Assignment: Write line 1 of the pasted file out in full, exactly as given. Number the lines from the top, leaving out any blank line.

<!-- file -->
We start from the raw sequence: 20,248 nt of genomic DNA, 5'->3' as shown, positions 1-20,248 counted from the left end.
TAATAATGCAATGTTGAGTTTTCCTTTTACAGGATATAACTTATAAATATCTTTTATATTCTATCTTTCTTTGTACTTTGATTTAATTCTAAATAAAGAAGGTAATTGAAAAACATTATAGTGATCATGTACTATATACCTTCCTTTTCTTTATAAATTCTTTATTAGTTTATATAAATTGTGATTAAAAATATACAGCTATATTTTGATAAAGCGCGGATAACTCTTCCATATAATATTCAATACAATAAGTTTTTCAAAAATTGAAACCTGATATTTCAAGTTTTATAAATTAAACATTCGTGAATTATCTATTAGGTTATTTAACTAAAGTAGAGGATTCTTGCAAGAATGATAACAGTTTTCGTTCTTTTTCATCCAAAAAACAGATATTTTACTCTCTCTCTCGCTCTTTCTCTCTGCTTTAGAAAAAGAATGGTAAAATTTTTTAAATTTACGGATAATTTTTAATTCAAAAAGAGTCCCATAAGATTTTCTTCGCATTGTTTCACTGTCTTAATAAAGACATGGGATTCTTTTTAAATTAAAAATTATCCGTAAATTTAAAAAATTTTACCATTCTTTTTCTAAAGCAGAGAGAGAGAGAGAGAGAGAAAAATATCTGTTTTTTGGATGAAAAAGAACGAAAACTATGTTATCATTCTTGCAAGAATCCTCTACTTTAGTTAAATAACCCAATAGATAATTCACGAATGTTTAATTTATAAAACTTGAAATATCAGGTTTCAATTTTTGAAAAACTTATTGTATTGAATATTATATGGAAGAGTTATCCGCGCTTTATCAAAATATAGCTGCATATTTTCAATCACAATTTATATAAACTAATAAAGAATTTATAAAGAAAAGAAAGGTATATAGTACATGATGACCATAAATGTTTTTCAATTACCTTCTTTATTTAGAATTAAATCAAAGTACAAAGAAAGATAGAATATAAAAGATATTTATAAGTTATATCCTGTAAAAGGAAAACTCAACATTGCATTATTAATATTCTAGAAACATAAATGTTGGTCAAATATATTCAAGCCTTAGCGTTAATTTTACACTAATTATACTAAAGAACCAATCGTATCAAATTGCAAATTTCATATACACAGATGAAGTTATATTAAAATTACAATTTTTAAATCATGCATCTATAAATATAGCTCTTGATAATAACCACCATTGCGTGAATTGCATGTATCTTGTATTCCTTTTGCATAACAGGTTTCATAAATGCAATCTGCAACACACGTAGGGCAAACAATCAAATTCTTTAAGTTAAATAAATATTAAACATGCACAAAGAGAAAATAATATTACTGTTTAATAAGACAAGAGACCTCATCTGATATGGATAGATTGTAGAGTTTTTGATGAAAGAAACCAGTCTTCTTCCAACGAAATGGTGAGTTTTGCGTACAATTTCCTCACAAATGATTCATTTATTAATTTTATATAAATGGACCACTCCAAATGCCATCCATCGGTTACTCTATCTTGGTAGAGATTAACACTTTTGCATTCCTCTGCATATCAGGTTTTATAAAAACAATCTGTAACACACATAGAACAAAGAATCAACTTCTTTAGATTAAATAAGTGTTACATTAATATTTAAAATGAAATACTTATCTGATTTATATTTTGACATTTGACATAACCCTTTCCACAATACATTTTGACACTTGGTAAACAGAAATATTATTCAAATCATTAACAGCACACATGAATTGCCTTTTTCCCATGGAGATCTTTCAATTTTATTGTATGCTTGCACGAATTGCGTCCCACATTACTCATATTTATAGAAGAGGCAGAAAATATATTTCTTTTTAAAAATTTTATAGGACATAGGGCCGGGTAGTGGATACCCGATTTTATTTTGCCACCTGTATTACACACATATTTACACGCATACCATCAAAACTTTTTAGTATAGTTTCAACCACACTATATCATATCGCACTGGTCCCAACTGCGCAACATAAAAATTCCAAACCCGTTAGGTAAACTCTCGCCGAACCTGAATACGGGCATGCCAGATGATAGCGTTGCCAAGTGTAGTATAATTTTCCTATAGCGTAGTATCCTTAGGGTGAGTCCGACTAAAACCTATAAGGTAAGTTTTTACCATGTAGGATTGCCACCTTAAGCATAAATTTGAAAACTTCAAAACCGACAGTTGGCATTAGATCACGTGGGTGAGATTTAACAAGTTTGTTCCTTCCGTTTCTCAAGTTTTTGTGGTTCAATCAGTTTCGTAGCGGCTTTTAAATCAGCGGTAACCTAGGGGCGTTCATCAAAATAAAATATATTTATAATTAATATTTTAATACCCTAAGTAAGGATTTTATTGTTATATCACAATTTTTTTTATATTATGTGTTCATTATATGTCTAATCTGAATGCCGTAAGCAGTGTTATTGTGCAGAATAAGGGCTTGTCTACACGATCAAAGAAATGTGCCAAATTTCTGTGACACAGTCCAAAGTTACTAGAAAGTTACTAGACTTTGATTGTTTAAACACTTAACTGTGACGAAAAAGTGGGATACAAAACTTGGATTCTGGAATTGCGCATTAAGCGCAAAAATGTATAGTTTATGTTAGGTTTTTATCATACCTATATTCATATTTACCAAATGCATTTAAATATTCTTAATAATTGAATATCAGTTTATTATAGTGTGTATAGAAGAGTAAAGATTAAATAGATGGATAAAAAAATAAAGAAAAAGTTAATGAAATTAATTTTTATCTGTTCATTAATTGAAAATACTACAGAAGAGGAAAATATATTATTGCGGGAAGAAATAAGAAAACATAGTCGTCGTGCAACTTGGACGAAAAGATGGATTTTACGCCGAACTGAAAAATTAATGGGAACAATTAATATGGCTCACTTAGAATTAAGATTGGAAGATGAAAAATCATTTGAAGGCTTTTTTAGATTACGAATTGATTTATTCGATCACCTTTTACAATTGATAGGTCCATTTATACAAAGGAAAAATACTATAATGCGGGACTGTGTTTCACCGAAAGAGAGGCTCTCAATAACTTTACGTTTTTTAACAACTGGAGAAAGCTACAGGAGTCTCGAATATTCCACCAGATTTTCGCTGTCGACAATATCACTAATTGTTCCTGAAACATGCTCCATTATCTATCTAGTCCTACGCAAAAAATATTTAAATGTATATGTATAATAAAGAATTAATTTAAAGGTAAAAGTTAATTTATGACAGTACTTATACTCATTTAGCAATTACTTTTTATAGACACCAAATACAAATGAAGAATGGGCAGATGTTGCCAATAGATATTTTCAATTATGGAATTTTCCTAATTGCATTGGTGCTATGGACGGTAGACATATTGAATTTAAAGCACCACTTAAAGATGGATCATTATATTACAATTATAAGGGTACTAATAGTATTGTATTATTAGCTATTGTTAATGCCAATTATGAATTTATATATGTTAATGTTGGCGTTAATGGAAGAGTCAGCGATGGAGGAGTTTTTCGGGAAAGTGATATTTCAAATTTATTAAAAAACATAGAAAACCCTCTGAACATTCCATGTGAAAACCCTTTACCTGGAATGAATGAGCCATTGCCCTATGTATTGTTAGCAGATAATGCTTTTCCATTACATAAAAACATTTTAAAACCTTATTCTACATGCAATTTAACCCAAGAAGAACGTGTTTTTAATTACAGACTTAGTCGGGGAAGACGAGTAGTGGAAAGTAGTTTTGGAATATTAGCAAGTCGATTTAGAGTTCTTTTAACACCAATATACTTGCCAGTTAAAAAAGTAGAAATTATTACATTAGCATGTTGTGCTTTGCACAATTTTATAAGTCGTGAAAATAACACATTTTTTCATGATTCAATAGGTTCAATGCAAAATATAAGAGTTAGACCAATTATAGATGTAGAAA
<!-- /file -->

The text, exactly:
We start from the raw sequence: 20,248 nt of genomic DNA, 5'->3' as shown, positions 1-20,248 counted from the left end.